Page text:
There are several blood banks in Israel. The largest of them is located in the Tel Hashomer medical center.

Approximately 78% of all blood for transfusion received by Israeli hospitals comes from here. The second largest blood bank is located in Haifa and serves all hospitals in northern Israel.

According to Israeli law, the Hematology Center («Merkaz Shirutei Dam») of the Magen David Adom Service (MADA) collects donated blood. There is a MADA branch in every city. In smaller communities, including agricultural settlements and kibbutzim, mobile blood collection stations arrive.

The only way to encourage donation in Israel is the so-called hematological insurance, which is provided by MADA. Such insurance covers not only the donor himself, but also his next of kin. Its validity is 1 year from the date of donation. Insurance is only possible at MADA blood collection points.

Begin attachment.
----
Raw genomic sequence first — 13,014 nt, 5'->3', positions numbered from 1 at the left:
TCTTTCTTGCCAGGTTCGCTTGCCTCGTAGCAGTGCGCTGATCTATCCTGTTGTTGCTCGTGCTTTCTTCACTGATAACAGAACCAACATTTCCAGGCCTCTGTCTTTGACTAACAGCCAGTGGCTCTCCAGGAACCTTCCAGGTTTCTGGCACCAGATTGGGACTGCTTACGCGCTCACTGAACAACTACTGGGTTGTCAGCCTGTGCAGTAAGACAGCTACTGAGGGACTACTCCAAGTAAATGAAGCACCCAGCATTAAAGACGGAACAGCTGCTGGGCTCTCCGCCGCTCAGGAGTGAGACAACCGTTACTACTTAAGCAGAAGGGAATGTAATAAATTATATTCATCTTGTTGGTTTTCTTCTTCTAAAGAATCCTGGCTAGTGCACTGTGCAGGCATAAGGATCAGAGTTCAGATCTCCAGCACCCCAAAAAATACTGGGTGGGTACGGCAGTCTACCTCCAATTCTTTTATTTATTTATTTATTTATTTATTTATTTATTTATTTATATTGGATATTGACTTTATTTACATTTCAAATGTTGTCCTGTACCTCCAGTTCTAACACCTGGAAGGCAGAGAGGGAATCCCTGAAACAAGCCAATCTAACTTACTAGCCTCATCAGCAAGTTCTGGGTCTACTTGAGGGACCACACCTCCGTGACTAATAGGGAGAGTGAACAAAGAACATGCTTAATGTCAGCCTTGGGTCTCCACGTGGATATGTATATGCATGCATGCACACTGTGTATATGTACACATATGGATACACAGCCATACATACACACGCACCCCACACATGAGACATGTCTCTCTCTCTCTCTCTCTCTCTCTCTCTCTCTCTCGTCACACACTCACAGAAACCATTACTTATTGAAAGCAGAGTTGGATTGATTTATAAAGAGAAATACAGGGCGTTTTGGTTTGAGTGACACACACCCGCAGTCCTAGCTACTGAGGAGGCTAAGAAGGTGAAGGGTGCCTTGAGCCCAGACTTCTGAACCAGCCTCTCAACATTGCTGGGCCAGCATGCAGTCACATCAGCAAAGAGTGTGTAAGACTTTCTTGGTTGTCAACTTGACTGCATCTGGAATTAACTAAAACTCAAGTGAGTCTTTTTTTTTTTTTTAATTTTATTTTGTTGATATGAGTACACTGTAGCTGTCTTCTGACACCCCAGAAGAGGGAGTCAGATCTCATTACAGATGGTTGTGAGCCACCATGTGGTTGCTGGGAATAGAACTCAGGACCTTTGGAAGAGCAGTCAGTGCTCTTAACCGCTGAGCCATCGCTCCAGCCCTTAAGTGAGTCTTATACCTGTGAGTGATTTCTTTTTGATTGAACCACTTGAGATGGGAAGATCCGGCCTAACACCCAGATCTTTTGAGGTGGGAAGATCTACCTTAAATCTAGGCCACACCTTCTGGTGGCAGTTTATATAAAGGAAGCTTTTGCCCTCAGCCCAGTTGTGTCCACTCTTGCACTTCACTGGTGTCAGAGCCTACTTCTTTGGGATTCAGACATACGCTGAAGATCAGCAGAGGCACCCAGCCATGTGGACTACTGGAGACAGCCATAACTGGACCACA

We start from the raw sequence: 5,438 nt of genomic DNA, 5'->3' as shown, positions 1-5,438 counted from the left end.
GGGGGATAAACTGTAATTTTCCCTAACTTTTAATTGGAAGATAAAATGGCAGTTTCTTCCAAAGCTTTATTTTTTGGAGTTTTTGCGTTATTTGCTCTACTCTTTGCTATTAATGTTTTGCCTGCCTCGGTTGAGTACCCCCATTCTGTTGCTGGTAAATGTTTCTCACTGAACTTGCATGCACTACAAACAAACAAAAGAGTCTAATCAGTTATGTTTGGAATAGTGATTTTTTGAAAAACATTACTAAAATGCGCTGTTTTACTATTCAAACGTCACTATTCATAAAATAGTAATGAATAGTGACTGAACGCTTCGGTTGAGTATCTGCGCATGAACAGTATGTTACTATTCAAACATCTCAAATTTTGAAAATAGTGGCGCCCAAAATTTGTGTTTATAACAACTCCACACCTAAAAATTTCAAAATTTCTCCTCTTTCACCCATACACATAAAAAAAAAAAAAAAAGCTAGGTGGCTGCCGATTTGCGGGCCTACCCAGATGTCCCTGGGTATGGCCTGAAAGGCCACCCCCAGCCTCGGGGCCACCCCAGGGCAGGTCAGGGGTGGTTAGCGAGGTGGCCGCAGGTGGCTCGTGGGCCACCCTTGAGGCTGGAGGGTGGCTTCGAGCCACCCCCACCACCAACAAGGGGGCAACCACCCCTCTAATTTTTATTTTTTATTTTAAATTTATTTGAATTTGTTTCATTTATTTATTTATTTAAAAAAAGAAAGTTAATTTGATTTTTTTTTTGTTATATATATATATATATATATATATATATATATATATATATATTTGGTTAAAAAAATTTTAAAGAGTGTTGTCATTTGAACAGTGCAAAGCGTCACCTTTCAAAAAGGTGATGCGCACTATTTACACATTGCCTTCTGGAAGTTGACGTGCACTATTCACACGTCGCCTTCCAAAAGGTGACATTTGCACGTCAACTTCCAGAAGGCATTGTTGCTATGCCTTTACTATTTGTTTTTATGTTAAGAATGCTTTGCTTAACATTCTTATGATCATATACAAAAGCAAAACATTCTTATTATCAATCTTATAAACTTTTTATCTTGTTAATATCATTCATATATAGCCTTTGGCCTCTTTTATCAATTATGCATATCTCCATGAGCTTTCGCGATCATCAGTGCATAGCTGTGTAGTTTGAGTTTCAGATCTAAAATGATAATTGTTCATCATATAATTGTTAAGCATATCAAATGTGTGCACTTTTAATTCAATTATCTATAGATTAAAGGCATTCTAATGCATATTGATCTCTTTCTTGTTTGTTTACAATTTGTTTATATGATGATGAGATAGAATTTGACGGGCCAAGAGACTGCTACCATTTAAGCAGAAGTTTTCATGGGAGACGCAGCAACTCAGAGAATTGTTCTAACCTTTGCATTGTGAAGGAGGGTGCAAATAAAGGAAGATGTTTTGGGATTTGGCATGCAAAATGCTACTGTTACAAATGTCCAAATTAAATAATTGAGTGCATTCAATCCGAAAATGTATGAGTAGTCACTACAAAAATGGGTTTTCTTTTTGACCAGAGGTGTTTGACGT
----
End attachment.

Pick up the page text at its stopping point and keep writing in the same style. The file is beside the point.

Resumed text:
The Japanese Red Cross is the only organization in Japan authorized to collect blood and its components from donors.

For 10, 30, 50, 70 and 100 donations, donors are rewarded with various glass cups. Donor groups and donor promoters are awarded certificates of appreciation for 5 and 10 years of activity, and commemorative plaques for 15 and 20 years of activity.

No money is given to donors. There are one-time payments to donors who have developed an adverse reaction (most often fainting). The basis for this extradition is the rules approved by the national government on October 1, 2006. Their goal is to demonstrate the safety and security of participation for the donor.

In China, both a citizen of the country and any visitor can become a donor.

According to the Department of Donor Affairs in the Shanghai Administration, there are more and more foreign donors in China. This is a significant assistance to the country's medical services in replenishing stocks of blood products, especially rare types.

The country does not provide any social privileges to donors. All the donor can receive after the donation procedure is a souvenir from the local Blood Center.

In the United States, the main motives for donating blood are a sense of civic responsibility and the ability to save the life of both loved ones and complete strangers. There are stories of people whose lives were saved thanks to a blood transfusion on specialized web sites. In addition, donation is a family tradition for many.

January is a national donation month in America.